Teen Anxiety | Reasons and Remedies

Teen Anxiety | Reasons and Remedies
By Ahmad Amirali

Nowadays, more teenagers are facing anxiety issues rather any other age group. Majority of the reasons are related to their transitional period from adolescence to teenage. It is then teens start having their mood swings and feeling pressured (Previous article: Why does Child’s Mood Start Swing after ten years? Causes and Preventive Measures). First of all, parents and teenagers, it important to know that all teens experience some amount of anxiety at times. It is, in fact, a normal response to stress, and sometimes it helps teens to deal with tense or devastating situations. Things like public speaking, final exams, significant athletic competitions, or even going out on a date might cause feelings of uneasiness among teens. Anxiety attack may include from elevating heartbeat to the intense urge of crying-, depends upon the severity of the situation. However, for some teens, these episodic restless events might become a lifelong disability which later affects their relationship and social order of their lives. According to the National Institute of Mental Health, approximately 25% of 13- to 18-year-olds have an anxiety disorder, and just under 6% have a severe anxiety disorder.

How to see if you have anxiety?

Most of the times students come me and share their gruesome fears and fatigue experiences which not only affecting their social but also academic lives. Given that teenagers experience a handful of physical and emotional changes while they grow. (Previous article: Why does Child’s Mood Start Swing after ten years? Causes and Preventive Measures). Therefore, it is challenging to spot anxiety disorders in that age transition. Most of the time what we, parents and teachers, consider an anxiety disorder, seems like everyday teen struggles or due to hormonal disbalance. However, still, there are some signs and symptoms through which we can spot the anxiety issues in a particular kid.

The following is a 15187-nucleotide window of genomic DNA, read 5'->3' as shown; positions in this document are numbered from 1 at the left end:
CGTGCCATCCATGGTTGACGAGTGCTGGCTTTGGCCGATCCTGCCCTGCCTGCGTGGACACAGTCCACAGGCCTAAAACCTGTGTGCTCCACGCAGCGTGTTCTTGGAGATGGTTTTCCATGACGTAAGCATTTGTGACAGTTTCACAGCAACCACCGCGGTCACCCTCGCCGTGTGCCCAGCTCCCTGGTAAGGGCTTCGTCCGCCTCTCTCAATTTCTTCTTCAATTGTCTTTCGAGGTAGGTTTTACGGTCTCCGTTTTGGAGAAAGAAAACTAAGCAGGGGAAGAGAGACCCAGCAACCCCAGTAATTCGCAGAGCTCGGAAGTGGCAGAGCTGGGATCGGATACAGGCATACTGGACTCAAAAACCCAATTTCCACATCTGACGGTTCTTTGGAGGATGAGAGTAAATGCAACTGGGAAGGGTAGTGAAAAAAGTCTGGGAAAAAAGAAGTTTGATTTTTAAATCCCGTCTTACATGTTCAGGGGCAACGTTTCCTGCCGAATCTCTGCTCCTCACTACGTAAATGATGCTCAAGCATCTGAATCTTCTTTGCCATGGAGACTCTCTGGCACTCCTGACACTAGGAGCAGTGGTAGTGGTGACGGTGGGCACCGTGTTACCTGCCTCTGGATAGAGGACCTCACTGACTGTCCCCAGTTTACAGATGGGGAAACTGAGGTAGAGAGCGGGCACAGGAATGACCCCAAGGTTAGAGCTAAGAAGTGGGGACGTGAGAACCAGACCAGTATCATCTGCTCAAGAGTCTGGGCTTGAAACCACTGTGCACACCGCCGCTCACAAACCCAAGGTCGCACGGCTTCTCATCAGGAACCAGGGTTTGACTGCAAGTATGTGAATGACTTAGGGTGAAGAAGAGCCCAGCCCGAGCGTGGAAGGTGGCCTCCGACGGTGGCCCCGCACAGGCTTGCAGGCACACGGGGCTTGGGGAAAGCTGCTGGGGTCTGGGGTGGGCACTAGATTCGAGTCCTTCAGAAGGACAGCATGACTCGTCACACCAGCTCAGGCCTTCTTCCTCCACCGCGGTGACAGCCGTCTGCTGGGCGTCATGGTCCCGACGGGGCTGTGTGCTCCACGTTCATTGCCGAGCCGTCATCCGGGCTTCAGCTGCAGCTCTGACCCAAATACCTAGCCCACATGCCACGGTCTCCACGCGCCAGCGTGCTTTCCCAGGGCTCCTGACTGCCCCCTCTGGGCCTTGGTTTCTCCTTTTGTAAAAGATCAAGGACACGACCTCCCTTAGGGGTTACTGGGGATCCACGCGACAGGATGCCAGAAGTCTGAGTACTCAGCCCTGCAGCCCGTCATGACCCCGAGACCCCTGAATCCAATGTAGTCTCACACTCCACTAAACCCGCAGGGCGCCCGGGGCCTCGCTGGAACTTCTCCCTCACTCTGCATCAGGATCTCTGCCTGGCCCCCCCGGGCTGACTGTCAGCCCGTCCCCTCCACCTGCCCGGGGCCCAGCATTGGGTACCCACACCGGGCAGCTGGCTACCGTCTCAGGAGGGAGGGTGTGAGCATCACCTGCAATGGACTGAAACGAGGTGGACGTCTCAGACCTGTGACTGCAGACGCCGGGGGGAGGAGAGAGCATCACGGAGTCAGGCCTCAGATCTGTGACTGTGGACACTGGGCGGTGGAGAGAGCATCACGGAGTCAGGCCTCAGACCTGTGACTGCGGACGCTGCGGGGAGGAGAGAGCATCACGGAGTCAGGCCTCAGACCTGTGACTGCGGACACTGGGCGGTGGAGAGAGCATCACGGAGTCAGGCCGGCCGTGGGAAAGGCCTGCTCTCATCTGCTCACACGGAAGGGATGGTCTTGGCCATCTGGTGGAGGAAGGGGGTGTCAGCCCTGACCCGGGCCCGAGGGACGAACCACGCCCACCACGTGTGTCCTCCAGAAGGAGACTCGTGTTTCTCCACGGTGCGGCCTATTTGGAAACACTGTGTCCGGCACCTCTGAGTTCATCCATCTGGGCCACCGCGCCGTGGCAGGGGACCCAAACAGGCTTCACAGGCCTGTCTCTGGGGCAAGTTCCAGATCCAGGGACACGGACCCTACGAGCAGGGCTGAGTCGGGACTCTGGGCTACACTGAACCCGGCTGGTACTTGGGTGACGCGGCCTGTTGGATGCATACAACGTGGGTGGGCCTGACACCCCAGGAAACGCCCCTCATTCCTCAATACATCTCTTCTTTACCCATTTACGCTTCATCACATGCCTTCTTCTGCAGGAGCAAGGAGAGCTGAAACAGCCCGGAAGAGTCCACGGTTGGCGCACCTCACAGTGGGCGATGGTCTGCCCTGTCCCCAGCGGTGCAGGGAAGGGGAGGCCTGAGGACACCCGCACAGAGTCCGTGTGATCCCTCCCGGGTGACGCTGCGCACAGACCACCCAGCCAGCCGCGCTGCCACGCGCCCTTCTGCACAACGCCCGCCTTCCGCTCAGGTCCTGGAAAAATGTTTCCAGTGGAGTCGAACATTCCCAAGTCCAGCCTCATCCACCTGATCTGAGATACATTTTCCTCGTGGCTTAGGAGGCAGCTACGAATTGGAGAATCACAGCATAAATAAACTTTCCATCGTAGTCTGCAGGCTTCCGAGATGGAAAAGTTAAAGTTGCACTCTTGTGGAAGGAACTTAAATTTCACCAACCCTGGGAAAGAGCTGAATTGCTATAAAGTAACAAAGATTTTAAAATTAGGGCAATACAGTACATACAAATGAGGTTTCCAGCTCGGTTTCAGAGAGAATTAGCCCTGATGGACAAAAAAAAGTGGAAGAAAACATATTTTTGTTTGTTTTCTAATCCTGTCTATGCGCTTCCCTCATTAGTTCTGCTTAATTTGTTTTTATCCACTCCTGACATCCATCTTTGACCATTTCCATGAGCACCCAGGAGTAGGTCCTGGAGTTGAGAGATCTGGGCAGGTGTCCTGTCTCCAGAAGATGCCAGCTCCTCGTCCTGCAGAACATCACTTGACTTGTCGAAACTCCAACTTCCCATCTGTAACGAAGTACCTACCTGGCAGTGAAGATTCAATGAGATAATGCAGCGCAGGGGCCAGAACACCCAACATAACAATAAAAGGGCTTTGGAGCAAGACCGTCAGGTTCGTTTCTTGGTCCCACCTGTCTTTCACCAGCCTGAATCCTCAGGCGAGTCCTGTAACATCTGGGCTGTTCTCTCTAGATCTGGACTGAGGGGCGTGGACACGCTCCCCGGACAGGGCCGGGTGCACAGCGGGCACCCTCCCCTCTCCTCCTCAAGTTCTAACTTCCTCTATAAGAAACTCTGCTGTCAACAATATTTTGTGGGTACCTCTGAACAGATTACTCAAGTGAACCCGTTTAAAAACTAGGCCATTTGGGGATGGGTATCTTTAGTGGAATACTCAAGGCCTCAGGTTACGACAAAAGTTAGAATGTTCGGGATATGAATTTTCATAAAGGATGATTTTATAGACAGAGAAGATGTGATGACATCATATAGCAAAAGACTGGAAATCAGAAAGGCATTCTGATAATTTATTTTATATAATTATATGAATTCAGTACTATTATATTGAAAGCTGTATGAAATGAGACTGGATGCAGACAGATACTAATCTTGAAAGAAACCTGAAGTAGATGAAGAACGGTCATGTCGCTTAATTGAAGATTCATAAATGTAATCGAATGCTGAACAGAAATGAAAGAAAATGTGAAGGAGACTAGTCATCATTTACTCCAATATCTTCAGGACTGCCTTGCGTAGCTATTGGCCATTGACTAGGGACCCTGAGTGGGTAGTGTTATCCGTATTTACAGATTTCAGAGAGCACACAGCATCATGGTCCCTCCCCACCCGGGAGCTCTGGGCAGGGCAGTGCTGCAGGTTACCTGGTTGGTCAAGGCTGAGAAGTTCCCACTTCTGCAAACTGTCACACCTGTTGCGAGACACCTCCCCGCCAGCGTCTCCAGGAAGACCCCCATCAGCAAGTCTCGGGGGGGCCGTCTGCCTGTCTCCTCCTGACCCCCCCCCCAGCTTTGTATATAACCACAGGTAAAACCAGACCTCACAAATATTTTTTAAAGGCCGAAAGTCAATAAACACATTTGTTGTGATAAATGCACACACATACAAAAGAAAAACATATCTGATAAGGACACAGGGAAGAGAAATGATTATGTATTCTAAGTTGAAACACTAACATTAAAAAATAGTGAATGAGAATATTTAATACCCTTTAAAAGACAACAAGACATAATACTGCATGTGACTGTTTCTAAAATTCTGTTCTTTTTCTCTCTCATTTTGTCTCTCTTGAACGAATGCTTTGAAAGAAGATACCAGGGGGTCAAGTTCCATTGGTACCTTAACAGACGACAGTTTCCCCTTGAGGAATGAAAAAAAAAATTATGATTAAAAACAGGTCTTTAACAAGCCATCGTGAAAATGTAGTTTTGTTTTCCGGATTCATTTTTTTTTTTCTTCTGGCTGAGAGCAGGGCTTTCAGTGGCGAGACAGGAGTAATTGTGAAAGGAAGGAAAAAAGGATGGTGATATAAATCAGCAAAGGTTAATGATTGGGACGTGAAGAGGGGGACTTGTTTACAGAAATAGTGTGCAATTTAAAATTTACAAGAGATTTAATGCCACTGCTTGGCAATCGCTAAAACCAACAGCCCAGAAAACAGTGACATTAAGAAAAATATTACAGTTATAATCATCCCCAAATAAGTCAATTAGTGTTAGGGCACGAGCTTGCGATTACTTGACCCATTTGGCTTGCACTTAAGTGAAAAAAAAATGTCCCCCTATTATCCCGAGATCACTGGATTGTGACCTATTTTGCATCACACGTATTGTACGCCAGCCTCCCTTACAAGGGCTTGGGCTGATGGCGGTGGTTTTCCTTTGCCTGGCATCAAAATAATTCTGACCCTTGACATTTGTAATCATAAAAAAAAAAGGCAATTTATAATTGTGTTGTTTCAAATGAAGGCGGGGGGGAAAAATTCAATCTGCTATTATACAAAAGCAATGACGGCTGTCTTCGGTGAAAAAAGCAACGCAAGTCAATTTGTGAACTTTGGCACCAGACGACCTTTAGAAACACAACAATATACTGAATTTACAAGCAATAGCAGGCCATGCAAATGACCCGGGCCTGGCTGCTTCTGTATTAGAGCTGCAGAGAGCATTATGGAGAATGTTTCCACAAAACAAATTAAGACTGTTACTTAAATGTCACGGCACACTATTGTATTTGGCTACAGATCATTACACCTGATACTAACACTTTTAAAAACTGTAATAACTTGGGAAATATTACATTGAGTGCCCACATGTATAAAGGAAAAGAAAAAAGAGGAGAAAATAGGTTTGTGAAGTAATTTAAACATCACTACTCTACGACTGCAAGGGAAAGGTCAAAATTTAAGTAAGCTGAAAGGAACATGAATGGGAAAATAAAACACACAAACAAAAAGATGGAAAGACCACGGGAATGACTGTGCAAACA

Emotional and Physical Fluctuations

Although some concerned teens express feelings of pervasive worry, others experience elusive emotional changes such as:

    • Feeling ‘keyed up’ or agitated
    • Feeling edgy
    • Irritability
    • Difficulty in focussing any situation or exams
    • Inexplicable outbursts

It is significant for parents to observe, if their once socially active kid suddenly avoids his/her favourite activities or stops making plans with their friends, it means their kid might having anxiety issues. Following some of the instances where you might notice anxiety in your child.

    • Avoiding social interactions family and friends
    • Avoiding extracurricular activities
    • Spending long hours alone
    • Physical changes

It is essential to pay attention to their patterns of change which occurs in teens. A couple of headaches here and there shouldn’t be a cause for concern. However, frequent headaches are a matter of concern.

    • Frequent headaches, including migraines
    • Gastrointestinal problems (Frequent Stomach Disturb)
    • Unexplained aches and pains
    • Excessive exhaustion
    • Feeling not well with no apparent medical cause
    • Eating disorders.
    • Sleep disturbance

Even though anxiety may affect everything from sleeping habits to eating, poor academic performance can also result from untreated anxiety. School avoidance missed days due to anxiety-related ailment, and persistent worry can make it difficult for anxious teens to keep up with their workload.

However, not every teen experience anxious feelings or excessive panic attacks; some experience mild symptoms of fright without enduring a full panic attack. Following are the signs which are common among people with anxiety disorders:

    • Hasty heartbeat
    • Sweating and trembling
    • Dizziness
    • Difficulty breathing
    • Chest pain
    • Feeling like they’re dying
    • Coldness or tingling in arms and legs

Parents and teachers, if your kid showed any of the above symptoms or struggling to interact with friends and other family relationships, it means they are having mild anxiety issues. The best remedies are to keep track of their whereabouts and become their helping hand – council them and help them overcome their social or academic problems without giving any hard time to them due to bad academic performances. Other options may include an evaluation from a licensed mental health practitioner. Anxiety or nervousness is curable, and most teens can learn to cope with and manage their stress independently.

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